Be not deceived; God is not mocked: for whatsoever a man soweth, that shall he also reap. (Galatians 6:7)
The idea that you sow what you reap has been around for a very long time, even before the time of Christ. The Hindu version is karma. You sow good karma, you reap good karma in return. The Chinese have the philosophy of the “yin and yang” which is “bahlahns, Danielson” (think of “Karate Kid”) between good and evil. Star Wars conjoined these ideas into “The Force” with its good or “light” side and its dark side.
In Jesus’ time, the Jews had similar ideas. For example, they extrapolated from the Levitical Law “an eye for an eye and a tooth for a tooth” (Leviticus 24:20) and used it to exact revenge. That was not the intent of the law as Jesus, the Author of the original, explained:
Ye have heard that it hath been said, An eye for an eye, and a tooth for a tooth: But I say unto you, That ye resist not evil: but whosoever shall smite thee on thy right cheek, turn to him the other also. And if any man will sue thee at the law, and take away thy coat, let him have thy cloke also. And whosoever shall compel thee to go a mile, go with him twain. Give to him that asketh thee, and from him that would borrow of thee turn not thou away. (Matthew 5:38-42)
Allow me a moment just to chase this important rabbit. Notice how Jesus responds to “Ye have heard.” His response is, “But I say unto you.” Throughout scripture any OT prophet or NT apostle who relays a message from God always qualifies his message by “Thus saith the Lord,” but not Jesus. He speaks by His own authority. He is the Lord. I just thought that’s a good thing for you to know.
The Jews of Jesus day also had the idea that good health and material prosperity were a sign of God’s favor, i.e., good karma, as a reward for righteous living. Poor health and poverty were a sign of God’s disfavor, i.e., bad karma, as punishment for a sinful life. (See Deuteronomy 29:9; 1 Kings 2:3) Jesus debunked these perversions. For example, Jesus came across a man blind from birth and His disciples asked Him, “Master, who did sin, this man, or his parents, that he was born blind?” (John 9:2) They shared the prevailing thought that if one keeps the law, i.e., does not sin, they will prosper and enjoy good health, but a sinner will be punished with poverty or a debilitating disease. To put a stop to their stinking thinking, “Jesus answered, Neither hath this man sinned, nor his parents: but that the works of God should be made manifest in him … When he had thus spoken, he spat on the ground, and made clay of the spittle, and he anointed the eyes of the blind man with the clay, And said unto him, Go, wash in the pool of Siloam, (which is by interpretation, Sent.) He went his way therefore, and washed, and came seeing” (John 9:3, 6-7).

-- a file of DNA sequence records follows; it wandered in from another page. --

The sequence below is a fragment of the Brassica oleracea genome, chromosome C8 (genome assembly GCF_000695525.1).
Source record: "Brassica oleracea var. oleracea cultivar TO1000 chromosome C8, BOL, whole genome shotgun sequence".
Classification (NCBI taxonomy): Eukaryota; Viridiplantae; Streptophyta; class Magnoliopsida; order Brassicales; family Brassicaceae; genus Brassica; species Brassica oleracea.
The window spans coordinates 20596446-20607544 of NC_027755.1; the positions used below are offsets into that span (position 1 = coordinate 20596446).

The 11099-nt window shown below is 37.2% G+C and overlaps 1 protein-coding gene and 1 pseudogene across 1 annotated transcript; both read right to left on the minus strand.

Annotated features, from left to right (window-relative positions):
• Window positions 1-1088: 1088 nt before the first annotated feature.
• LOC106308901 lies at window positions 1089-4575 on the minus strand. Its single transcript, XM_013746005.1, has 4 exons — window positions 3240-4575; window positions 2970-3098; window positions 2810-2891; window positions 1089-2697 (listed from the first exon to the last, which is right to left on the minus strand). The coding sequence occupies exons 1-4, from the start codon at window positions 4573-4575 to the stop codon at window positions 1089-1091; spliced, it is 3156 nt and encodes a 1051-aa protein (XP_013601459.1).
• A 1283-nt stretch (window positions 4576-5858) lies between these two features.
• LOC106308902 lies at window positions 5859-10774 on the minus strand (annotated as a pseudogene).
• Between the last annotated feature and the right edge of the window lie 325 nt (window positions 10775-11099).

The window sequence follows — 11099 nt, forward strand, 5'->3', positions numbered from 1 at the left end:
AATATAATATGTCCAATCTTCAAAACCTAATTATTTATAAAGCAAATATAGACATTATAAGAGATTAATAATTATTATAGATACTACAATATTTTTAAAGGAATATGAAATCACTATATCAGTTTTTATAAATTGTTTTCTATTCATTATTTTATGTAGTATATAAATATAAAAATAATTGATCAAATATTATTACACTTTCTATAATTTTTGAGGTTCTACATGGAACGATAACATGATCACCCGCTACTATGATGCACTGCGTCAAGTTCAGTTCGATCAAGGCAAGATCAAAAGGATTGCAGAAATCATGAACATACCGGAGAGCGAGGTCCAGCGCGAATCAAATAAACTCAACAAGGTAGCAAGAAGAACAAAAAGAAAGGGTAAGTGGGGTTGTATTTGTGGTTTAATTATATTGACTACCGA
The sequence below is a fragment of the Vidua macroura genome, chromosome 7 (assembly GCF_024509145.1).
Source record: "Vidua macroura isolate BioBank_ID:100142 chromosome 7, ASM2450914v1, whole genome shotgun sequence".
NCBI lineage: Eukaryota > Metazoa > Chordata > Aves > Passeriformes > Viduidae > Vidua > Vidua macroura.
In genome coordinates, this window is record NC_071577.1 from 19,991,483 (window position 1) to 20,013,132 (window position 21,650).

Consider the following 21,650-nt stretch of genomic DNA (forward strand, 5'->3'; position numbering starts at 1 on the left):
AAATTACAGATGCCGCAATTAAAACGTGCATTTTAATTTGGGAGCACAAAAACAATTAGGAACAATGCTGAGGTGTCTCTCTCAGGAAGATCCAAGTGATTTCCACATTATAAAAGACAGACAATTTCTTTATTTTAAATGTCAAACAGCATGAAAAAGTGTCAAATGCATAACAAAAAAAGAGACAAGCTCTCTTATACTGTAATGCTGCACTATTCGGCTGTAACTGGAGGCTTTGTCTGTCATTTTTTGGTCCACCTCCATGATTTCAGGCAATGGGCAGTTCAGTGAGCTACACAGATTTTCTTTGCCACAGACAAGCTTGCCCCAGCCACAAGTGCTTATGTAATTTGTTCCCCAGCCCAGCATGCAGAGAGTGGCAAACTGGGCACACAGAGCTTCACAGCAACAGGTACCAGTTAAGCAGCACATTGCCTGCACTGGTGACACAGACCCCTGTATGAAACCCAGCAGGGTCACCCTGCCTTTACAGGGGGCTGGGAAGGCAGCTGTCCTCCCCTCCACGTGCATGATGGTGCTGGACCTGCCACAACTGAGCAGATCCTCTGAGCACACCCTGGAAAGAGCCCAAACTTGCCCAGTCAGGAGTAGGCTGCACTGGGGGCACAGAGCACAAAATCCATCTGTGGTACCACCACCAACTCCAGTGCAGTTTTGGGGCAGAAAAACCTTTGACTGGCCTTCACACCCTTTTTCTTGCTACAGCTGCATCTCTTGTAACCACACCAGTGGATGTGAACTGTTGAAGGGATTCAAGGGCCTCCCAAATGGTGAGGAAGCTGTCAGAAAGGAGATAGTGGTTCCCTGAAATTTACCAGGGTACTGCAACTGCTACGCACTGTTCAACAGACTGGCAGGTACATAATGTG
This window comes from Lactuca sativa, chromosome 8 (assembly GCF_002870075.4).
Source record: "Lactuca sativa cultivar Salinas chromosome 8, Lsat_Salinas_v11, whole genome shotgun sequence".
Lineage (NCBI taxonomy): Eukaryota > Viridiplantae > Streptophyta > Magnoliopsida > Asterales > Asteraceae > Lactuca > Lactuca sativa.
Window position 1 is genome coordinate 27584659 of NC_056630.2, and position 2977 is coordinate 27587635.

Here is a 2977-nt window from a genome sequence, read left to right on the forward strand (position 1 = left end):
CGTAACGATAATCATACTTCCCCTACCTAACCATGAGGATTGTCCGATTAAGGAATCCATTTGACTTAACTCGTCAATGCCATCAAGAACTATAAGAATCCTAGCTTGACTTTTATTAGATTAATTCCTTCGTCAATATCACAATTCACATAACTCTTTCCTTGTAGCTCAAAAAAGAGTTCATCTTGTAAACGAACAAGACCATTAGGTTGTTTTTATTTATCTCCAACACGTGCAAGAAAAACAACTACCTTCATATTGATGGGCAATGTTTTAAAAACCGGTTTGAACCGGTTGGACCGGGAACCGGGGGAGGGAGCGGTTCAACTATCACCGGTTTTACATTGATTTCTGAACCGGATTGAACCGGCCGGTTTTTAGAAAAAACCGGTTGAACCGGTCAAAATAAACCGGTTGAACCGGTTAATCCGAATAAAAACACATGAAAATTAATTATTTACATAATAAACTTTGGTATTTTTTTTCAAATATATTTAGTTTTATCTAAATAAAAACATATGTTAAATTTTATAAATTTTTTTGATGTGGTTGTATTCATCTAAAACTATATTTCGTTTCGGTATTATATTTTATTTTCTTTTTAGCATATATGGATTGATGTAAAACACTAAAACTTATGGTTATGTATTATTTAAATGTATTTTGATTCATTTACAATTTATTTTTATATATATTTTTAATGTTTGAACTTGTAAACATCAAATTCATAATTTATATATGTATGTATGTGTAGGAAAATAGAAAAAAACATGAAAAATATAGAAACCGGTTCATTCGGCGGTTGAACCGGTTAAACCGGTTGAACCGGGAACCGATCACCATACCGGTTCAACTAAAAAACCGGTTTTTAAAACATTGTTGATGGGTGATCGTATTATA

The point is that there is not necessarily a direct correlation between your actions and the good or bad you receive in this world. There are many really bad people in this world – most of them in Washington D.C. – that enjoy great wealth and good health. On the other hand, there are many really good people who have low income and/or poor health. Yet the prevailing belief among many people remains that if one does good, one will receive good in return. This further translates into their view of eternity. They believe that in the end God will weigh their good deeds against their sin, and if their good outweighs their bad, they’ll make it into heaven. What they do not understand is that their deeds will indeed be weighed, but their deeds will be weighed against the Word of God (Revelation 20:12-13). Finding themselves painfully short of perfection, their names will be searched for in the Book of Life. Then when their names are not found there, their doom will be sealed for eternity (Revelation 20:15).